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Brian Maskell


Why Measuring Efficiency Is Anti-Lean

Lean companies make time for improvements as well as production

Published: Thursday, March 30, 2017 - 11:02

The measurement of people’s efficiency has a long history in manufacturing industries. Design and production engineers calculate the time required to manufacture a product or batch of products. Each time the product is made, the “actual time” is measured and recorded. The efficiency of the production people (or the process) is calculated by dividing the standard time by the actual time.

If the actual time is faster than standard, the efficiency will be greater than 100 percent. When the actual time is longer than standard, the efficiency is less than 100 percent.

The purpose of measuring efficiency is to monitor if the people and the process are running at the right speed so that the right number of units are made according to the production schedule, and the needs of the customers. When the efficiency measurement is significantly less than 100 percent, an investigation is made so that the shortfall can be caught up and the reasons for the problem identified.

Traditional approaches to manufacturing find these measurements helpful. The measurements were designed to support the “scientific management” developed by Frederick Taylor (and others) during the 1920s, when modern industrial methods were first standardized. These clever and innovative engineers and entrepreneurs based their methods on a few key paradigms:
• Operations people in a manufacturing plant have “separation of duties.” The people should not make the whole product but each have specialized skills. The products pass through several workstations, from fabrication to finished products.
• The plant must maximize the use of the operators’ time. Operators are an expensive resource, and every minute needs to be used productively.
• Making large batches of products optimizes the production time and productivity.

The outcome of these assumptions is that the factory makes products all the time, builds finished-goods inventory, serves the customers effectively by having available product, and minimizes the product costs. The underlying philosophy of manufacturing management is that we need to maximize the “economies of scale” and produce as many products as possible, and to harness the production operators 100 percent of the time.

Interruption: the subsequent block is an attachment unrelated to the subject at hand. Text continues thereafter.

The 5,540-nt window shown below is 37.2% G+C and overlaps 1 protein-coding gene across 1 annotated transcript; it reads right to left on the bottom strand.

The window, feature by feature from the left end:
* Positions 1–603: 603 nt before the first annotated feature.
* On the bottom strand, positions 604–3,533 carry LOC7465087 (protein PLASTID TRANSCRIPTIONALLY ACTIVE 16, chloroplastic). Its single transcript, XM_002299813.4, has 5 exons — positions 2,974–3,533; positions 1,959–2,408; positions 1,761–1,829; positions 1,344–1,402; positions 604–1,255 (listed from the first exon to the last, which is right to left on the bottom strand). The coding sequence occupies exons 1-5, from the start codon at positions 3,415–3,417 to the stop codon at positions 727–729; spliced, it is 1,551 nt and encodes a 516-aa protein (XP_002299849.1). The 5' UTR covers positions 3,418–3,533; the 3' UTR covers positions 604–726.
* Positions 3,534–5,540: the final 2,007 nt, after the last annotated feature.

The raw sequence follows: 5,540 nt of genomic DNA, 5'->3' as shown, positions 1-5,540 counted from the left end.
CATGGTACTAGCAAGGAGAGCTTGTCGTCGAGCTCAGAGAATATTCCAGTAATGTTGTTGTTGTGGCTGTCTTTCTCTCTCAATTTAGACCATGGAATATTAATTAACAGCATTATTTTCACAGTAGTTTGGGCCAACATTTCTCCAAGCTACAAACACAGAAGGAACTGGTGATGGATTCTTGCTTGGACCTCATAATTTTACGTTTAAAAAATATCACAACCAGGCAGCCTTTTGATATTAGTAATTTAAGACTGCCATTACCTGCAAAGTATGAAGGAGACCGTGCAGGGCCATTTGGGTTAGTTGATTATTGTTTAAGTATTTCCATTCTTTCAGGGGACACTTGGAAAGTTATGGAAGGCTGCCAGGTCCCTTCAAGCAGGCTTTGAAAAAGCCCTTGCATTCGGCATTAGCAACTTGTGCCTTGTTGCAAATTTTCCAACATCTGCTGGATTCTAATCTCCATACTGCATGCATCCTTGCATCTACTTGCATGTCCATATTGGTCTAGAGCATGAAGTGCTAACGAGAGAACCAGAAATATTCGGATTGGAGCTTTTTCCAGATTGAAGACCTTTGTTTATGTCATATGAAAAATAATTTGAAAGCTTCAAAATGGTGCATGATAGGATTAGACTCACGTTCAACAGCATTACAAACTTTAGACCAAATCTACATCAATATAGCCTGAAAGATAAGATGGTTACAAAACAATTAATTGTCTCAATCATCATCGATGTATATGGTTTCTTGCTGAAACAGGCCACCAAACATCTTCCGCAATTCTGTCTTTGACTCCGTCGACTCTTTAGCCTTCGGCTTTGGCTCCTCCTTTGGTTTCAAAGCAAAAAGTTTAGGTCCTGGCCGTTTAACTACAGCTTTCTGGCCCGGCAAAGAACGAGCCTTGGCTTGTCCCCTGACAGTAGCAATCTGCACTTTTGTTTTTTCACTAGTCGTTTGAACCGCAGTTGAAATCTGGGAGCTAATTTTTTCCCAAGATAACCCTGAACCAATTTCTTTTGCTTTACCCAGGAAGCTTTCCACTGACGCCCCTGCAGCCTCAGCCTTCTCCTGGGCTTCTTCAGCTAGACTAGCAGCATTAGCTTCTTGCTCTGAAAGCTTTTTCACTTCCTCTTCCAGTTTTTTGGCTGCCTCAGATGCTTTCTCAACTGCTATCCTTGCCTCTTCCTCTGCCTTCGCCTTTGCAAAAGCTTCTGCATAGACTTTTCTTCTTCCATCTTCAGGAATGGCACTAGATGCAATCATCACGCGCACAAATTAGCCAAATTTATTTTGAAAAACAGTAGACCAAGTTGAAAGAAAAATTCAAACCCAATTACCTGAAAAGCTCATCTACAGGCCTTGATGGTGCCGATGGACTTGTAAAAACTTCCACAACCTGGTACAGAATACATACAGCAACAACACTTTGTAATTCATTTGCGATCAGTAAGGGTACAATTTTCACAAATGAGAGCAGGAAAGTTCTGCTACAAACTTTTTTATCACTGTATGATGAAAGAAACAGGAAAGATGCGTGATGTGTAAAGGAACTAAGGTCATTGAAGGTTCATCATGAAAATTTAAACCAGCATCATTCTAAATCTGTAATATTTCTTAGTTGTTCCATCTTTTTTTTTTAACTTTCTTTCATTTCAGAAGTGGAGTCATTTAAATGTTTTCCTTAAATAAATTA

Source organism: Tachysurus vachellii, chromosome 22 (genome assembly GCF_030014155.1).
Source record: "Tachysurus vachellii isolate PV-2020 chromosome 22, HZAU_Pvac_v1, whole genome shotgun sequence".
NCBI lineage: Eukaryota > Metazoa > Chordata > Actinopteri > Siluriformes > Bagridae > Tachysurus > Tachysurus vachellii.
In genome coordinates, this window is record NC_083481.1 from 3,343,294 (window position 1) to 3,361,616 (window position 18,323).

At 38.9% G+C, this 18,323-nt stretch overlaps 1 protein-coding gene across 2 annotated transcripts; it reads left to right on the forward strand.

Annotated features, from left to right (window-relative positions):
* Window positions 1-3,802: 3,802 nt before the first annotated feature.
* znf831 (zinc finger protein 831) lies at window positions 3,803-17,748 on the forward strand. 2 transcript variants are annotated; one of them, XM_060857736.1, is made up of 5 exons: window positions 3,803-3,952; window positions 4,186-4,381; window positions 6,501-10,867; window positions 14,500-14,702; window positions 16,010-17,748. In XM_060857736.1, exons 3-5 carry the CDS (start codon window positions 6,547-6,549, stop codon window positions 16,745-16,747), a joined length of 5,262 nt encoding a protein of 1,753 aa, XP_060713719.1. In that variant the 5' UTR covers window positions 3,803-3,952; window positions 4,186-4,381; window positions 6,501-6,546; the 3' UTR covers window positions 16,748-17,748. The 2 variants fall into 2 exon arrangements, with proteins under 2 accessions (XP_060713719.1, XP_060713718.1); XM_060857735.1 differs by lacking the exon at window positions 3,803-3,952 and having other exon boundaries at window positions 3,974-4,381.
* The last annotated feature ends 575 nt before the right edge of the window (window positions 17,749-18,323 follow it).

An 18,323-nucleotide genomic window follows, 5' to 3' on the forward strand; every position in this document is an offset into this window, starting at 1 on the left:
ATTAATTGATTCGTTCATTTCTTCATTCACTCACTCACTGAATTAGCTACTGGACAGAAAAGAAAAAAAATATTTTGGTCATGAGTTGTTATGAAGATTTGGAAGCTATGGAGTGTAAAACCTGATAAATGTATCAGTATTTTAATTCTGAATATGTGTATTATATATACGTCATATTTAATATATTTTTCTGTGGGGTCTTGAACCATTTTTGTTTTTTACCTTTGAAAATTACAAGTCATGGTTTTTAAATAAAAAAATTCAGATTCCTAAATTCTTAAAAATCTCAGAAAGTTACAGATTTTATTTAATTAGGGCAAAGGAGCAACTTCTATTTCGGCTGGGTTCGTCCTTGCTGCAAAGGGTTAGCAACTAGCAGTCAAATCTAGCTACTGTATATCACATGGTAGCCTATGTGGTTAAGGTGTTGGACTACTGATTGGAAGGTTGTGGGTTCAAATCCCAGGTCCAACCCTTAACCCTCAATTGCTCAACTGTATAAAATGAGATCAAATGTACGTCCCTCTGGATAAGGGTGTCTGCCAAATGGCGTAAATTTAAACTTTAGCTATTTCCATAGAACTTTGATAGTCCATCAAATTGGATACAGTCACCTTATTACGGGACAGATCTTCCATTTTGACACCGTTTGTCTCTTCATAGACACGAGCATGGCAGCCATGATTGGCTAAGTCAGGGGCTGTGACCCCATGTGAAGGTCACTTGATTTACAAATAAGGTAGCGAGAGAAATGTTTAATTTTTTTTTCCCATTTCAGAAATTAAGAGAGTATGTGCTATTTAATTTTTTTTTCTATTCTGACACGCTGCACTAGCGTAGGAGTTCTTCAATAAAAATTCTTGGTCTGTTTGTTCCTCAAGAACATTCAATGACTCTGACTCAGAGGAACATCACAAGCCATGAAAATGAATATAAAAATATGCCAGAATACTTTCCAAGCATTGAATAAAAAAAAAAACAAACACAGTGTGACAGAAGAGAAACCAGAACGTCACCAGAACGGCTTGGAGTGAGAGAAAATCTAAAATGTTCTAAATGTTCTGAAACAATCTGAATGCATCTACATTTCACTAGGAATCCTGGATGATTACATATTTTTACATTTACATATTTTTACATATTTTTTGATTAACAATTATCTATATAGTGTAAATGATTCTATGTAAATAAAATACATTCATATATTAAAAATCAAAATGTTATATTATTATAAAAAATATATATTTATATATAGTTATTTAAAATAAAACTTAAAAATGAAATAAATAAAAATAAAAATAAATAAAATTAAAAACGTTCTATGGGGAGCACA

None of this thinking works in a lean organization. Overproduction is one of the famous seven wastes articulated by Shigeo Shingo.

1. Lean companies do not want their people working all the time making the products. The people need time to work on improvements in their work areas. These improvements are not large kaizen events; they are continuous improvements. Hundreds of small improvements initiated by the people in the work cells or other work areas. These many small improvements lead to huge benefit as the small improvements add up to significant change, and the people making the changes are the people with the most knowledge.

2. If the company emphasizes production efficiency, then the people will work to create maximum efficiency. One way to achieve this is to shortcut the standardized work required to make the product, or other tasks people are doing. This may lead to short-term “efficiency,” but violating standard work compromises quality and consistency.

3. Making larger batches increases the efficiency measurement of production but violates single-piece flow, which is fundamental to lean manufacturing.

4. Another way to increase efficiency is to change the sequence of products being made so as to minimize such things as changeover or materials handling. In many cases the production sequence is important to providing the right products to the customers, and leads to shortages or delayed delivery of all the products the customer needs today.

5. A more important issue is that process problems are overlooked and hidden when people are driven by efficiency. Lean companies identify problems immediately by stopping the process and solving (or at least fixing) the problem so that it will not happen again. This is an important aspect of continuous improvement.

If efficiency is anti-lean then what do we measure?

A common way to measure the production process in a lean organization is to use the day-by-the-hour chart.

Figure 1: A day-by-the-hour chart. Click here for larger image.

The production quantities for each hour are shown in the Schedule column. The quantities completed are shown in the Actual column, and the problems are recorded in the right-hand column. This visual board is posted in the work area and kept up to date each hour. The board controls the production quantities, initiates problem solving, and ensures that the right products are made at the right time and in the right sequence.

Different versions of the day-by-the-hour chart are used in office, warehouse, design, and other areas to create control of the work processes.


About The Author

Brian Maskell’s picture

Brian Maskell

Brian Maskell is president of BMA Inc., providing consulting on the accounting and management system changes needed for companies pursuing lean manufacturing and other lean methods. These changes include lean performance measurements, value-stream accounting, “plain English” financial statements, and lean-approach decision making to sales, production, procurement, supply chain, product development, and administrative processes. Maskell is an author, speaker, and trainer, presenting in videos and at venues worldwide. He’s authored many articles published in business journals and eight books including Practical Lean Accounting (Productivity Press, 2011), Making the Numbers Count (Productivity Press, 2009), and The Lean Business Management System (BMA Press, 2007).